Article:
How we deal with unwanted noise and sounds.

What is a noise nuisance?

Statutory nuisance is defined by the Environmental Protection Act 1990.

In the UK there is no absolute right to silence within your home. Although you may be unhappy with the level of noise you are exposed to, if it does not amount to a statutory nuisance you may have to ignore it.

A statutory noise nuisance is more than where the noise is just annoying. It needs to unreasonably interfere with the use or enjoyment of your property. The noise must occur regularly and continue for a period of time that makes it unreasonable.

There's nothing in the legislation that says that a certain type, volume or time of noise will amount to a statutory nuisance. Each case is considered on its own merits.

Many factors are taken into account in determining if the noise amounts to a statutory nuisance, including:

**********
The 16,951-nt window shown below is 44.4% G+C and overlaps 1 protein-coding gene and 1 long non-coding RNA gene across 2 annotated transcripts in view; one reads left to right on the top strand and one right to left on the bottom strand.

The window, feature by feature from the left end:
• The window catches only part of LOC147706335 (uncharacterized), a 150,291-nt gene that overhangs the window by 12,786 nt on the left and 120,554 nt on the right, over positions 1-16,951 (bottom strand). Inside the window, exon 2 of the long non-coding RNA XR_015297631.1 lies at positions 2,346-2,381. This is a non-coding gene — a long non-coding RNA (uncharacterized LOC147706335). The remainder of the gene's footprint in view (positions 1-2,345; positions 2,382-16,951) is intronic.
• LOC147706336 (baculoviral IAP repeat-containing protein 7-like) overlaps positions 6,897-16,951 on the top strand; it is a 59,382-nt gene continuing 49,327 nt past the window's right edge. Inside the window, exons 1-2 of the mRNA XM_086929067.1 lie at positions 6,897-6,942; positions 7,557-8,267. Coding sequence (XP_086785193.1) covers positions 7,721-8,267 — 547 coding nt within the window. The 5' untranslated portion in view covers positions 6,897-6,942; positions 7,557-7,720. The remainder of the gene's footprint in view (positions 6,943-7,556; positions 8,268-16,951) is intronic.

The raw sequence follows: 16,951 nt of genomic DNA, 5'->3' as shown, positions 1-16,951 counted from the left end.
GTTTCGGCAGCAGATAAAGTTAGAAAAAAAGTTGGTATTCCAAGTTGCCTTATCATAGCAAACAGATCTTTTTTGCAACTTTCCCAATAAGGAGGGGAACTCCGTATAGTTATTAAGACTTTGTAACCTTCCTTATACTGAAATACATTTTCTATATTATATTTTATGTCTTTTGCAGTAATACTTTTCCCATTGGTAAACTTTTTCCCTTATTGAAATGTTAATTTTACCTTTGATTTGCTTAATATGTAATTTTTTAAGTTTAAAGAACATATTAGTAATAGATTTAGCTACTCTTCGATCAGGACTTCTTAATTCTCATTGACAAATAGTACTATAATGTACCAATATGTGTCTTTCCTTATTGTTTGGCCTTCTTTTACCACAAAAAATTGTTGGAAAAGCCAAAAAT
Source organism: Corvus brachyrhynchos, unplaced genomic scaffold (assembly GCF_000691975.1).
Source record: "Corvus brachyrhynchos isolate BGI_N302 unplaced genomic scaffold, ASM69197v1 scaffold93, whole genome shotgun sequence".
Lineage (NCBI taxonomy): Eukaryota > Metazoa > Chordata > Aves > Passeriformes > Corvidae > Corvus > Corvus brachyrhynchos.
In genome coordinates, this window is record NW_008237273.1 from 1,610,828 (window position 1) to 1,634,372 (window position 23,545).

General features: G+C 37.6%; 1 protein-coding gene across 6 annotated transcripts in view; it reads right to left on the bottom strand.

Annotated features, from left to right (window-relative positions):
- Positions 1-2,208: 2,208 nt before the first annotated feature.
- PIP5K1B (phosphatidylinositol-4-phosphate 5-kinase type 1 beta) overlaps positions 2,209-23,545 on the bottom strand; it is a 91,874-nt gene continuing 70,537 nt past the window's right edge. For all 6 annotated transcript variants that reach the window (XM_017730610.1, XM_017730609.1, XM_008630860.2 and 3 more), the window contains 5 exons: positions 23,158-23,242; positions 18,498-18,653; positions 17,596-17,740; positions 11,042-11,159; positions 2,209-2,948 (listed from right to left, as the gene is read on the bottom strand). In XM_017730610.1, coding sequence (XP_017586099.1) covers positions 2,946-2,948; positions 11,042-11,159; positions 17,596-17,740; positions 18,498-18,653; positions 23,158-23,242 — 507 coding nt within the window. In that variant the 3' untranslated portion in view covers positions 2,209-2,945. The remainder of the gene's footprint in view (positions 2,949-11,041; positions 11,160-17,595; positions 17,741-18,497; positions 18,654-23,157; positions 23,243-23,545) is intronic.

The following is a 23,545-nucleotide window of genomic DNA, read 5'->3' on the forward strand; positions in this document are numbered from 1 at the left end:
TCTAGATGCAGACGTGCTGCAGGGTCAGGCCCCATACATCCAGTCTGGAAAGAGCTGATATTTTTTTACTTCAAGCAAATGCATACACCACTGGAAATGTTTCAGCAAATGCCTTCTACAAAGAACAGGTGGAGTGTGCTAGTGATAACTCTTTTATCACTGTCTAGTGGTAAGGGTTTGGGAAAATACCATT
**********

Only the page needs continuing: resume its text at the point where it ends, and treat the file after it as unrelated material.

• Location -  Is the noise typical for the area in which it occurs? A cockerel crowing in the countryside would be more accepted than in a quiet residential estate.
  • Time of day - A statutory nuisance can exist at anytime of the day. If the noise happens late at night when most people are sleeping, however, it's more likely to be classed as a statutory nuisance than the same noise occurring during the day.
  • Occurrence - How frequently are people being affected by the noise? Noisy parties every weekend would be viewed differently to one held occasionally.
  • Duration - How long does the disturbance last? A dog barking at the postman for a short while in the morning would be viewed differently to one barking most of the day or night.
  • Intensity - How loud or how intrusive is the noise ? In determining nuisance we look at how the noise would affect an ordinary individual, not someone who has a particular sensitivity to the noise or an individual that works unusual shift patterns. A typical example is night workers who sleep during the day.